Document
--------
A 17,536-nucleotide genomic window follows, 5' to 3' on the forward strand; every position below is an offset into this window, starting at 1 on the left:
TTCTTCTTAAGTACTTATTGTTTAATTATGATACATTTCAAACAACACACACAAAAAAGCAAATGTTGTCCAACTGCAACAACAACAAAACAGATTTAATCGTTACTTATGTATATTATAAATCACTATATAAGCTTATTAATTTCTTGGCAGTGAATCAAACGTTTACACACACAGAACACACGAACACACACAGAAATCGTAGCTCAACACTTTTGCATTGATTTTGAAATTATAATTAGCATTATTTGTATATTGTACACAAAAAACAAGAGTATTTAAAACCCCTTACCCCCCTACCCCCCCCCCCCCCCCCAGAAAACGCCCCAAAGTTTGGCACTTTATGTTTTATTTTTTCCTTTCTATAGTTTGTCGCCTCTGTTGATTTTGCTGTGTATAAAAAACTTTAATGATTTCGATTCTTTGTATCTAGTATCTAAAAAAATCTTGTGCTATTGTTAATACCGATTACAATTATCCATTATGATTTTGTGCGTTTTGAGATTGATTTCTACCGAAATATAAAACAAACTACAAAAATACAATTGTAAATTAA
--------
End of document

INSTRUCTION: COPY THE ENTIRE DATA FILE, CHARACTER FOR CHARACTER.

A 17,536-nucleotide genomic window follows, 5' to 3' on the forward strand; every position below is an offset into this window, starting at 1 on the left:
TTCTTCTTAAGTACTTATTGTTTAATTATGATACATTTCAAACAACACACACAAAAAAGCAAATGTTGTCCAACTGCAACAACAACAAAACAGATTTAATCGTTACTTATGTATATTATAAATCACTATATAAGCTTATTAATTTCTTGGCAGTGAATCAAACGTTTACACACACAGAACACACGAACACACACAGAAATCGTAGCTCAACACTTTTGCATTGATTTTGAAATTATAATTAGCATTATTTGTATATTGTACACAAAAAACAAGAGTATTTAAAACCCCTTACCCCCCTACCCCCCCCCCCCCCCCCAGAAAACGCCCCAAAGTTTGGCACTTTATGTTTTATTTTTTCCTTTCTATAGTTTGTCGCCTCTGTTGATTTTGCTGTGTATAAAAAACTTTAATGATTTCGATTCTTTGTATCTAGTATCTAAAAAAATCTTGTGCTATTGTTAATACCGATTACAATTATCCATTATGATTTTGTGCGTTTTGAGATTGATTTCTACCGAAATATAAAACAAACTACAAAAATACAATTGTAAATTAA